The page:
> The Celts got those lands you speak of the same way you and I got to
> North America: Some people they were associated with by ancestry stole it
> at swordpoint.
I think I remember a discussion similar to this one about a year ago, so
if I repeat myself to those of you who have been around awhile, please
accept my apologies.
On the plane to Scotland this last July, I sat next to a Scottish lady
who told me she had gone back to the village where her mother grew up, to
find the old landmarks. She said she could not find even one Scottish
family in the village, and the only Scottish people left were in the
cemetery. She was Truly sad about this...
...and then there were more stories of English people who had bought houses
and the land around them and then separated themselves and their land
from the community. Everyone was Very aware of white settlers and
the erosion of the culture that is resulting from this exodus from
the south of England to the beautiful lands in the north.
However, let me emphasize that my Gaelic friends were welcoming. They
see these as "people" - not as "English" or "outsiders." They also know
them as different from them and hope the life in their community will
not be hurt by incomers who don't care about the culture they've moved into.
On the other hand -- what is a Gael, anyway? The Gaels are not generic -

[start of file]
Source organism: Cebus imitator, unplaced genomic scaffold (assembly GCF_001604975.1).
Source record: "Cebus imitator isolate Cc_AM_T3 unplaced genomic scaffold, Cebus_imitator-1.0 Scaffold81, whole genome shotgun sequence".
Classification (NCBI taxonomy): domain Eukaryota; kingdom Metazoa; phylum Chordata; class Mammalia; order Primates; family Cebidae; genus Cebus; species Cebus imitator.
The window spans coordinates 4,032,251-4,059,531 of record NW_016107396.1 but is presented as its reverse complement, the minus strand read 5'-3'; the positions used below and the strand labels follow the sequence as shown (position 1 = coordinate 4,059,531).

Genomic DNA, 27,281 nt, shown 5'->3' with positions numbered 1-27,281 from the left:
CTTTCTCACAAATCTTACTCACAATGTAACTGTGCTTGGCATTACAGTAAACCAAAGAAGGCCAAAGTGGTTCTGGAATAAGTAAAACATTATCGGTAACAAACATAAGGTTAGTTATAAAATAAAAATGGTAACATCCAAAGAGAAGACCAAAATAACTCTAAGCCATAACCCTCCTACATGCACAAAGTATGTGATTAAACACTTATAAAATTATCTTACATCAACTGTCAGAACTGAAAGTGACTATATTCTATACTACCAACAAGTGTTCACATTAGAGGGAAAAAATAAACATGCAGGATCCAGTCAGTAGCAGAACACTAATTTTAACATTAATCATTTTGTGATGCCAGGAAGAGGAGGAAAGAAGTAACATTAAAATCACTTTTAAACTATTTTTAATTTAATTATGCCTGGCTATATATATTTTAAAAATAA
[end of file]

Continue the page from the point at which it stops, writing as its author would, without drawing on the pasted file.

they're not the same as the English people. Really not! They have a
language all their own -- a language full of adjectives, or special
references to their own stories... They have lived a spartan life of
survival that their friends down south can't even imagine. There wasn't
even indoor plumbing on the Isle of Skye until the l960s. I wonder if
JDowling can imagine that! Electricity came in before that -- the l950s.
They are a name/based culture. A person's identity includes the name of
their father and his father, etc. They feel connected to their history...
(We sure don't here in Los Angeles.) They didn't really move around much
after they arrived in the Hebrides - that is, until they were forced out.
That situation is still true today. Those who are leaving are primarily
those who are leaving for jobs.
And they have their own traditions -- Very strong song and story traditions,
some of which are still part of their lives, and many of which are being
I am still not clear of the difference between a Celt and a Gael .. but
the Gaels I know in Scotland sure do know who they are. In fact, I am
certain that the sense of cultural identity is primary for all of them.
My own experience with them is to know them as unique people... Again,
I'm repeating myself -- I know them as quiet, unassertive, and strong
people, who continue to keep a sense of humor in their lives of family,
work and song. They are not linked together with the outside world --
not yet, anyway.
Sorry this is sounding like private musings on a Sunday afternoon. I
feel very strongly for these people and their culture. Their specialness
continues to give me a kind of courage to know myself as also unique in
this world. It is difficult for me to understand why anyone would wish
to diffuse this cultural heritage with all its richness and character...
... or wish to ignore the diffusion that is quite obviously taking place
in the Gaidhealtachd.